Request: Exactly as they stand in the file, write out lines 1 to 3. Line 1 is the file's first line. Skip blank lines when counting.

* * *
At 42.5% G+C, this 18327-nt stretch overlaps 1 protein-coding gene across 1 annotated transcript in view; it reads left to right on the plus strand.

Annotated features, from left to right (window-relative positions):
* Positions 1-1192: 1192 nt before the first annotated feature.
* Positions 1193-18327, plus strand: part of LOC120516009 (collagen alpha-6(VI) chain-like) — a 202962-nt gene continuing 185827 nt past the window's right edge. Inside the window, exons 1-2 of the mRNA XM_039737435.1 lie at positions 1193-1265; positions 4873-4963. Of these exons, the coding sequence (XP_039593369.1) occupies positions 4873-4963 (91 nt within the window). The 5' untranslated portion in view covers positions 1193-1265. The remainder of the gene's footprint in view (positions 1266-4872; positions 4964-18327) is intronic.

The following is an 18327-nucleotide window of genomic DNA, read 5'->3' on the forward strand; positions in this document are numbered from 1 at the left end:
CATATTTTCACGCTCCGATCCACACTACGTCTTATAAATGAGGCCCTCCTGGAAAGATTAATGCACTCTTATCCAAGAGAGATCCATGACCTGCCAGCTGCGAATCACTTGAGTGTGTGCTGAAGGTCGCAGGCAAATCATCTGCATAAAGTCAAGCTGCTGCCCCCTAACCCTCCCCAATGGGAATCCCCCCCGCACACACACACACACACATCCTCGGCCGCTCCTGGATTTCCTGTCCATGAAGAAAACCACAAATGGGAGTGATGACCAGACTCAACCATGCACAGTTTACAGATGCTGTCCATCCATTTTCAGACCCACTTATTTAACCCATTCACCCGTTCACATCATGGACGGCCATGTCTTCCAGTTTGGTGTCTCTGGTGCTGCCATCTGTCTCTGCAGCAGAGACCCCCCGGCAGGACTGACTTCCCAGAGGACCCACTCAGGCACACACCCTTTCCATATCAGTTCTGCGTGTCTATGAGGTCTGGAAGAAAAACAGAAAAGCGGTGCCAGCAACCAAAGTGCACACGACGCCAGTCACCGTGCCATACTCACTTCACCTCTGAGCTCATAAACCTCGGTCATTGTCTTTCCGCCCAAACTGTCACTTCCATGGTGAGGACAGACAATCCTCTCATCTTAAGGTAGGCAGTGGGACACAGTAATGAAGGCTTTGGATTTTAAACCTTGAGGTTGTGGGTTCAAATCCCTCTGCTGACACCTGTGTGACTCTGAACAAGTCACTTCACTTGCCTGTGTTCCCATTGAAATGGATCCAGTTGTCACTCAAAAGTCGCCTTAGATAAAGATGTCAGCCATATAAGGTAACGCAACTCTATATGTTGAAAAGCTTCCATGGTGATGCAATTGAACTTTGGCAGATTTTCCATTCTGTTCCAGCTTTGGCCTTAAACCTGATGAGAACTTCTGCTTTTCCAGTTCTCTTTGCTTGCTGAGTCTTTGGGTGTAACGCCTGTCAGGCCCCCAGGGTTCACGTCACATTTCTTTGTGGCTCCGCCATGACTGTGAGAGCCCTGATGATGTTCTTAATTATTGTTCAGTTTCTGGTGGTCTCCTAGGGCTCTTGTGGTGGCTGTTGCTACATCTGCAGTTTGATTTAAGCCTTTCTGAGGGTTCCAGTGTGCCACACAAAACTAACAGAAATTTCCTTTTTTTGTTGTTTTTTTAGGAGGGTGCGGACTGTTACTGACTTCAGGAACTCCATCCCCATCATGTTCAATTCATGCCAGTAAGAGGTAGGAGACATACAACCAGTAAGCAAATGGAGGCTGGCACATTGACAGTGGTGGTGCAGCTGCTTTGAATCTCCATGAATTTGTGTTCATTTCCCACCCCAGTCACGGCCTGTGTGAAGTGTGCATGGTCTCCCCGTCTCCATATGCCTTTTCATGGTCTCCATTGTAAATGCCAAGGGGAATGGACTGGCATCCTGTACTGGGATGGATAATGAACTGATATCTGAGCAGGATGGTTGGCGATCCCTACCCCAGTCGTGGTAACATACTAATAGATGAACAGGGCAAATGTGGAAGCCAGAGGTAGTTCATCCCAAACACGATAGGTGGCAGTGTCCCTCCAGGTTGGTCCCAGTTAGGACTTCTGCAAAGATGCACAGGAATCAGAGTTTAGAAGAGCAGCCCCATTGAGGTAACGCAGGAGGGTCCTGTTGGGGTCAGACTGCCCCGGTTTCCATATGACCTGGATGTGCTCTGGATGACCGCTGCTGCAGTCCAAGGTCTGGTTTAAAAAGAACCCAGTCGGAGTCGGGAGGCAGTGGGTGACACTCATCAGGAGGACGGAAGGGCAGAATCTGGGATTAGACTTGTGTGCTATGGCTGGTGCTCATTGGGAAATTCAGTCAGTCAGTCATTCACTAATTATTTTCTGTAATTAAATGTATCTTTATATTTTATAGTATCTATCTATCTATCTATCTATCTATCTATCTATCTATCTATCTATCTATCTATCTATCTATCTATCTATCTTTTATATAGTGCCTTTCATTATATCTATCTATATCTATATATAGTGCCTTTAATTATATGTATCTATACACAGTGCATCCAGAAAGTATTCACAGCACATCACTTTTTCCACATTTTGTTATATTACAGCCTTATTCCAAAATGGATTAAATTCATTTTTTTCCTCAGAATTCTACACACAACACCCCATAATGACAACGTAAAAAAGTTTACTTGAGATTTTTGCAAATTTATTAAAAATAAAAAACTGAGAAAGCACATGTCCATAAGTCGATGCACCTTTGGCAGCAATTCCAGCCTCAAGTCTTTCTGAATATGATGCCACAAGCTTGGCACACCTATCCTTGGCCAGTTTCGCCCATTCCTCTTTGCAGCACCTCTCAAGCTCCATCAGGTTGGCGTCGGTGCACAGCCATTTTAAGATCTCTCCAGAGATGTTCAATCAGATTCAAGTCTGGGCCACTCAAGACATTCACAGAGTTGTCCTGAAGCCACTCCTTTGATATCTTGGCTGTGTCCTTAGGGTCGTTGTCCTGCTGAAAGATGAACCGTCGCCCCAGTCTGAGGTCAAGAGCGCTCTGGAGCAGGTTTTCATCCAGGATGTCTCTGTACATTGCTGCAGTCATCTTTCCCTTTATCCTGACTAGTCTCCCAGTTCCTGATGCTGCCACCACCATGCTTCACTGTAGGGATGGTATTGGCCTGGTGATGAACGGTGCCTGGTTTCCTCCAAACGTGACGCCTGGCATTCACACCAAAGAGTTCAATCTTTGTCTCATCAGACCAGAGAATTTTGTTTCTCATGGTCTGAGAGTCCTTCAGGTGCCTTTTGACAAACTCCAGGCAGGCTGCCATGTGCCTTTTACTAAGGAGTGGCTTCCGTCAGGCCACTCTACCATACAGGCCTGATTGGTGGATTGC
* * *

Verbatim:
At 42.5% G+C, this 18327-nt stretch overlaps 1 protein-coding gene across 1 annotated transcript in view; it reads left to right on the plus strand.

Annotated features, from left to right (window-relative positions):
* Positions 1-1192: 1192 nt before the first annotated feature.